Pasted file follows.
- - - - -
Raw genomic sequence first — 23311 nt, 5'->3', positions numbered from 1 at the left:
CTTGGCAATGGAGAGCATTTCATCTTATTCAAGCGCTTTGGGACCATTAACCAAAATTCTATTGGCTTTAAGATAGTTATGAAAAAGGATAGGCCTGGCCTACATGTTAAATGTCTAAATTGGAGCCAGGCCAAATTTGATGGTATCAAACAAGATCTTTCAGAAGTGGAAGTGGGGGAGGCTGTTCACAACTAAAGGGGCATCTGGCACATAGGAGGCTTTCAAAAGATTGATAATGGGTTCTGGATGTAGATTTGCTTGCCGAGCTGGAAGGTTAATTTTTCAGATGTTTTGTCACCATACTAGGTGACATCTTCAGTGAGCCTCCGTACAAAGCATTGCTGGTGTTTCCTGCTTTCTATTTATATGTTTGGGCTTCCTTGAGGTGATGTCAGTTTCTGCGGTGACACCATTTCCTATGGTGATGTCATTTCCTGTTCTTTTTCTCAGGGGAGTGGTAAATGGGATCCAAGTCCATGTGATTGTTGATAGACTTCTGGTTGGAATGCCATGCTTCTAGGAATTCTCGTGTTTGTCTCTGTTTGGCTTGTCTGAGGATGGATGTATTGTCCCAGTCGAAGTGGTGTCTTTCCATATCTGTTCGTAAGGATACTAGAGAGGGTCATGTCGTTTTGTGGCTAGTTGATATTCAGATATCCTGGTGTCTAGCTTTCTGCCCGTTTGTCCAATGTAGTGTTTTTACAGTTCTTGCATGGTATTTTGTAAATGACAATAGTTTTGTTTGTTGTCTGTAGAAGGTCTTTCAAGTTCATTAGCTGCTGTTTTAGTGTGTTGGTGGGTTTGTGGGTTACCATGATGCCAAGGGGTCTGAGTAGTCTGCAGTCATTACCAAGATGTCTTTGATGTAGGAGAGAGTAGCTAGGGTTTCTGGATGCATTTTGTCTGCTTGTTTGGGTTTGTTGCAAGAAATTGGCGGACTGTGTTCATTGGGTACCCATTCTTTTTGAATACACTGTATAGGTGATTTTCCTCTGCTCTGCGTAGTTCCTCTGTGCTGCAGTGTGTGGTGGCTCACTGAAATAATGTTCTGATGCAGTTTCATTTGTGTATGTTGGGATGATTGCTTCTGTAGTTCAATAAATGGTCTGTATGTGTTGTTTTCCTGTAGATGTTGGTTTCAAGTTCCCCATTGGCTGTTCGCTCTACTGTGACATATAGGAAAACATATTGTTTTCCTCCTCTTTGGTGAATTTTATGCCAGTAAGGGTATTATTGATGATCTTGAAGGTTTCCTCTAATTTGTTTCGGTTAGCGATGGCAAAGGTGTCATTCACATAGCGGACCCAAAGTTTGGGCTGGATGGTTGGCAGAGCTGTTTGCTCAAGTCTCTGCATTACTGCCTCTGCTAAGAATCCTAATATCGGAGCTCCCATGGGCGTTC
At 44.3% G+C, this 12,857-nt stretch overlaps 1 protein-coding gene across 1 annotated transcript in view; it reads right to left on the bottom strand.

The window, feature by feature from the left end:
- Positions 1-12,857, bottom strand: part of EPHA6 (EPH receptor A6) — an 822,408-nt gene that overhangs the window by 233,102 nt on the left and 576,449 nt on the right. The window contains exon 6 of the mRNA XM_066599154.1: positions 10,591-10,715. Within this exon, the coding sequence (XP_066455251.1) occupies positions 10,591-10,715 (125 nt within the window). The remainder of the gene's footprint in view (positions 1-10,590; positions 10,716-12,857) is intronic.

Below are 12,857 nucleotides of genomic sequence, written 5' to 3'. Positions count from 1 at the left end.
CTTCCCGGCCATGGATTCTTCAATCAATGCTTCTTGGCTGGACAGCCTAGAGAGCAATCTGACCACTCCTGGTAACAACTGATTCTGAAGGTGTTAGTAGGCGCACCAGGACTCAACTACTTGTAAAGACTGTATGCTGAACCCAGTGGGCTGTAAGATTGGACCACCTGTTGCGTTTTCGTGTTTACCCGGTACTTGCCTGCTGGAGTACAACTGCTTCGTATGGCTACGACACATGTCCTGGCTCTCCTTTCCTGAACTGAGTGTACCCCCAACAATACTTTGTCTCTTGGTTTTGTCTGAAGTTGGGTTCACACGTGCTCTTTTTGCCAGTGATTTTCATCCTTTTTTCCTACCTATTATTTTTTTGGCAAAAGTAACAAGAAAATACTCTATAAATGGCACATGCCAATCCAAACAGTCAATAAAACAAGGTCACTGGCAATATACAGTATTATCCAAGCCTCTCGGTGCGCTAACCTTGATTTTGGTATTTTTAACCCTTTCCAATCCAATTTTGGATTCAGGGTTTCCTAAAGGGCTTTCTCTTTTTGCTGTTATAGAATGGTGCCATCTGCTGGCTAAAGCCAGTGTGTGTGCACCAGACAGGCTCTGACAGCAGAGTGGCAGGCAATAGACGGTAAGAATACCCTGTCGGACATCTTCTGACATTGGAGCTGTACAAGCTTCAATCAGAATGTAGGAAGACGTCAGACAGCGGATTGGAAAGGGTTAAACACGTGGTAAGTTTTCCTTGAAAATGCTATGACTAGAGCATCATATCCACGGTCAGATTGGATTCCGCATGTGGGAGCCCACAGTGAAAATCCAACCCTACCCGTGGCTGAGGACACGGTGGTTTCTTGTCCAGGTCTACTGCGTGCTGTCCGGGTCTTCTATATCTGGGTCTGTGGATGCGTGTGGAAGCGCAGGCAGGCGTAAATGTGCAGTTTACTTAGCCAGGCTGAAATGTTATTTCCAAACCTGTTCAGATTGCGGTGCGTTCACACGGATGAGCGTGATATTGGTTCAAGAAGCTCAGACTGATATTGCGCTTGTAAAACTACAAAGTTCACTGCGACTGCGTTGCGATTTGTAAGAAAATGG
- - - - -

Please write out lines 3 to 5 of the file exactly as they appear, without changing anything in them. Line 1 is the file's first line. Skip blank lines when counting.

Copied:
At 44.3% G+C, this 12,857-nt stretch overlaps 1 protein-coding gene across 1 annotated transcript in view; it reads right to left on the bottom strand.

The window, feature by feature from the left end:
- Positions 1-12,857, bottom strand: part of EPHA6 (EPH receptor A6) — an 822,408-nt gene that overhangs the window by 233,102 nt on the left and 576,449 nt on the right. The window contains exon 6 of the mRNA XM_066599154.1: positions 10,591-10,715. Within this exon, the coding sequence (XP_066455251.1) occupies positions 10,591-10,715 (125 nt within the window). The remainder of the gene's footprint in view (positions 1-10,590; positions 10,716-12,857) is intronic.